Eli Lilly announced that Emgality (galcanezumab-gnlm) met the primary and all key secondary outcomes in CONQUER, a Phase 3 study evaluating the efficacy and safety of Emgality in the preventive treatment of chronic and episodic migraine in patients with documented previous failures on two to four different standard-of-care migraine preventive medication categories, due to inadequate efficacy or for safety/tolerability reasons.
The CONQUER study was designed and conducted based on findings from subgroup analyses of prior Phase 3 studies of Emgality, which suggested it may be an option for patients who self-reported failures on migraine preventive medications before study enrollment.3
“Preventive treatment failure has been a common occurrence among patients with migraine,” said Gudarz Davar, M.D., vice president, neurology development, Lilly Bio-Medicines.
“The CONQUER study applied strict and rigorous criteria to identify and enroll patients with chronic and episodic migraine who had failed multiple migraine preventive treatments, with the goal of understanding whether Emgality may be an effective option for patients with such significant unmet need.”
CONQUER was a Phase 3, double-blind, global study conducted in 12 countries. The study enrolled 462 patients with chronic (n=193, 41.7%) or episodic migraine (n=269, 58.2%) who had a history of documented treatment failures to two to four different standard-of-care migraine preventive medication categories. Treatment failures were defined as inadequate efficacy after at least two months of treatment at the maximum tolerated dose, or discontinuation of the medicine for safety/tolerability reasons.
At baseline, patients had on average 13.2 monthly migraine headache days.2 Following a screening period and prospective baseline period, eligible patients were randomized 1:1 to Emgality 120 mg per month (with a 240 mg loading dose) or placebo for three months of double-blind treatment.2 Patients who completed the double-blind treatment phase could enter a three-month open-label treatment phase with Emgality.2 The results below were analyzed from the three-month, double-blind period of the study.2
The study met its primary objective of demonstrating superiority of Emgality versus placebo in the overall mean change from baseline in the number of monthly migraine headache days across Months 1 through 3.2 In the study, treatment with Emgality reduced monthly migraine headache days by 4.1 days (p<0.0001) compared with 1.0 day with placebo in the total (chronic and episodic migraine) study population.2
In addition, the study achieved statistical significance on all key secondary outcomes including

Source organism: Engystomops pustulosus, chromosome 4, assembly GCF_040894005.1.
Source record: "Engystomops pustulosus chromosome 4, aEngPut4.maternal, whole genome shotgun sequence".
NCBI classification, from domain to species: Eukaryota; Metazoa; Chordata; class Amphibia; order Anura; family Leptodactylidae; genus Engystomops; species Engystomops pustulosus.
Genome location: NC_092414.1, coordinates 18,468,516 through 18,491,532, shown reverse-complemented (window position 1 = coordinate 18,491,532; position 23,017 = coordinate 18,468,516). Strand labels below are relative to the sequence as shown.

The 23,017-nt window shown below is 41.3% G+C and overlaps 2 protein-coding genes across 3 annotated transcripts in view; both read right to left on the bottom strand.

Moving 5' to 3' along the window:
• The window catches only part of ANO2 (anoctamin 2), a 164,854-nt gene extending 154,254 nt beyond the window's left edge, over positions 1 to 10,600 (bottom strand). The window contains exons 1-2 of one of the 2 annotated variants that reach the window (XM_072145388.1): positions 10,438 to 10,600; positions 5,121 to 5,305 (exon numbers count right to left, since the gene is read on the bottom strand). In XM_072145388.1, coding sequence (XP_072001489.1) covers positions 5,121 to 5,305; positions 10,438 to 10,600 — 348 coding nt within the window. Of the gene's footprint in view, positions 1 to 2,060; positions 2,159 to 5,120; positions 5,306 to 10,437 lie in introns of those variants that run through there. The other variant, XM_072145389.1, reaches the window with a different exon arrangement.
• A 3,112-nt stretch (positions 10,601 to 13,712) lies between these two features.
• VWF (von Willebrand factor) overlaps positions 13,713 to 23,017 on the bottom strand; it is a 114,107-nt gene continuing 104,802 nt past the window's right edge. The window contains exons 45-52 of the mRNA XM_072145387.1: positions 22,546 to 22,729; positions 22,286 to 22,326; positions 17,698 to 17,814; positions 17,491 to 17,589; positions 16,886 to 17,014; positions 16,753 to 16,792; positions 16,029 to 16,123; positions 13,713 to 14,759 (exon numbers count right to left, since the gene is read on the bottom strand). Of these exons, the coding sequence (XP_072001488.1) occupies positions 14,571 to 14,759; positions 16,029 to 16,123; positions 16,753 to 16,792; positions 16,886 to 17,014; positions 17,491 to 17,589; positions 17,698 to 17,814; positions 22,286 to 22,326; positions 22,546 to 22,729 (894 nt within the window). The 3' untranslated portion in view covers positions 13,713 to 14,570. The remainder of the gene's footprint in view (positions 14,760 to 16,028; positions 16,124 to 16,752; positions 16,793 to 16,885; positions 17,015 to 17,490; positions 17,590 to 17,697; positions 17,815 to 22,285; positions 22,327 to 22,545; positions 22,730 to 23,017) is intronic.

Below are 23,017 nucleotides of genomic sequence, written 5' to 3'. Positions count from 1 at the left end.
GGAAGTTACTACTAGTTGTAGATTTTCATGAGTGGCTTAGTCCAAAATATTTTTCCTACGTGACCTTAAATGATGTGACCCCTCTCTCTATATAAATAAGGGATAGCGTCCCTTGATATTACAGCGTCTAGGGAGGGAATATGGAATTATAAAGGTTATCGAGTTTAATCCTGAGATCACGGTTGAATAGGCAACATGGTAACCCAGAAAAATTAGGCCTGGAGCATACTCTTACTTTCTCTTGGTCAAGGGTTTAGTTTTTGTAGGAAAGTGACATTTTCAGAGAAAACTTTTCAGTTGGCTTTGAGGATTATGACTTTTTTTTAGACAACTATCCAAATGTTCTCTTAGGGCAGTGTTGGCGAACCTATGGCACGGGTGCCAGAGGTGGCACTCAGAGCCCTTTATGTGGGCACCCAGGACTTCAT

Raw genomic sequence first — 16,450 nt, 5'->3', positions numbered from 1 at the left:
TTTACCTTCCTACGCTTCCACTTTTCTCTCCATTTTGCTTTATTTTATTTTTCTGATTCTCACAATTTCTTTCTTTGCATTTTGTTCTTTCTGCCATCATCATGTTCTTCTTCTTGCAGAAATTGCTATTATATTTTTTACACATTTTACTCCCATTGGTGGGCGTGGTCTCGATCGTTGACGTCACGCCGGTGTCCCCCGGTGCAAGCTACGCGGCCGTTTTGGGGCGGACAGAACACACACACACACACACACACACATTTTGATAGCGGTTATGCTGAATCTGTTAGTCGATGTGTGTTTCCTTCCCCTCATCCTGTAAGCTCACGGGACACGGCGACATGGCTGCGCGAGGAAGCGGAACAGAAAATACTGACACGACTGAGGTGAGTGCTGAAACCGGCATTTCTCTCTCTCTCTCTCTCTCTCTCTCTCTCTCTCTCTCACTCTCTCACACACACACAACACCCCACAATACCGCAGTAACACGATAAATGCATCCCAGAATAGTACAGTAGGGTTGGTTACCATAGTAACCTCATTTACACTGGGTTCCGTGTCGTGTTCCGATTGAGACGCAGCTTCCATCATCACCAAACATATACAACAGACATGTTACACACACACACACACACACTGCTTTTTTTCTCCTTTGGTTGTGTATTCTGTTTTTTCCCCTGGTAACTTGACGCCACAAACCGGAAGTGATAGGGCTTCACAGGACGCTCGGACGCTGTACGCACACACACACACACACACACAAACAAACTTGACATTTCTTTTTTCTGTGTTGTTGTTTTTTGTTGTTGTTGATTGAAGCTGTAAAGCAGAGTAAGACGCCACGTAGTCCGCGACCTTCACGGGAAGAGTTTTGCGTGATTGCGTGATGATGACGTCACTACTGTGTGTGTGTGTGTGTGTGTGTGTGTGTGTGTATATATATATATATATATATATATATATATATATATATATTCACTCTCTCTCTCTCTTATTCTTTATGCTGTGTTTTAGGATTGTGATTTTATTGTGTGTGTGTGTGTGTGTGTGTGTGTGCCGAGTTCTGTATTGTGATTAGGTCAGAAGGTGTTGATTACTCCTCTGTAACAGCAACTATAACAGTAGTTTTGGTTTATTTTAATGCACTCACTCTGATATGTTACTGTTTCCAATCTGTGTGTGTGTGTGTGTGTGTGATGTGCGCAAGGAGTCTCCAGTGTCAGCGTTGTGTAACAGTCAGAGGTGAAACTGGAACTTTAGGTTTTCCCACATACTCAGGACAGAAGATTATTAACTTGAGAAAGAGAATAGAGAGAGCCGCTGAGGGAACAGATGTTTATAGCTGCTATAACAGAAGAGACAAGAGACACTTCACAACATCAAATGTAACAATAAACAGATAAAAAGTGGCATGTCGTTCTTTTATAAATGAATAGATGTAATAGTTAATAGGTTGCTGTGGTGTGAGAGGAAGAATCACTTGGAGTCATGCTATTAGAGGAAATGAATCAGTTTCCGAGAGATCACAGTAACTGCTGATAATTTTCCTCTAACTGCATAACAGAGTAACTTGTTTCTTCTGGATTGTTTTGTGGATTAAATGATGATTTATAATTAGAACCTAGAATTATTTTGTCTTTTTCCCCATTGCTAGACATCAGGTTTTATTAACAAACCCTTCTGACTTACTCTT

50%, 75% and 100% response rates and improvements in the Migraine-Specific Quality of Life Questionnaire Role Function-Restrictive (MSQ-RFR) domain.2 The MSQ-RFR domain measures the degree to which migraine limits a person’s daily social and work-related activities, including: feeling more energetic; feeling less tired for work or daily activities; concentrating better on work/daily activities; able to get more done at work and home; less difficulty performing work/daily activities; less interference in leisure activities and less interference dealing with family and friends.4 The details of these key secondary outcomes will be presented at an upcoming scientific congress and published in a peer-reviewed journal.
The safety profile of Emgality observed in the CONQUER study was consistent with the safety profile observed in Phase 3 studies of patients with migraine and cluster headache treated with Emgality.
Review of the international treatment landscape indicates that, among all migraine preventive medication users, more than 40% have a history of previous preventive medication failure or of switching treatments; and inadequate treatment of migraine is associated with increased health care resource utilization.
Migraine is associated with an increase in outpatient visits, and the direct costs associated with health care resource utilization are even greater among patients with a history of switching and discontinuing multiple migraine preventive treatments.8,9,10
Emgality is a monoclonal antibody that selectively binds to calcitonin gene-related peptide (CGRP) and was approved by the FDA in September 2018 for the preventive treatment of migraine in adults and in June 2019 for the treatment of episodic cluster headache in adults.
Emgality was also approved in Europe in November 2018 for the prophylaxis of migraine in adults who have at least four migraine days per month.
Source: Company Press Release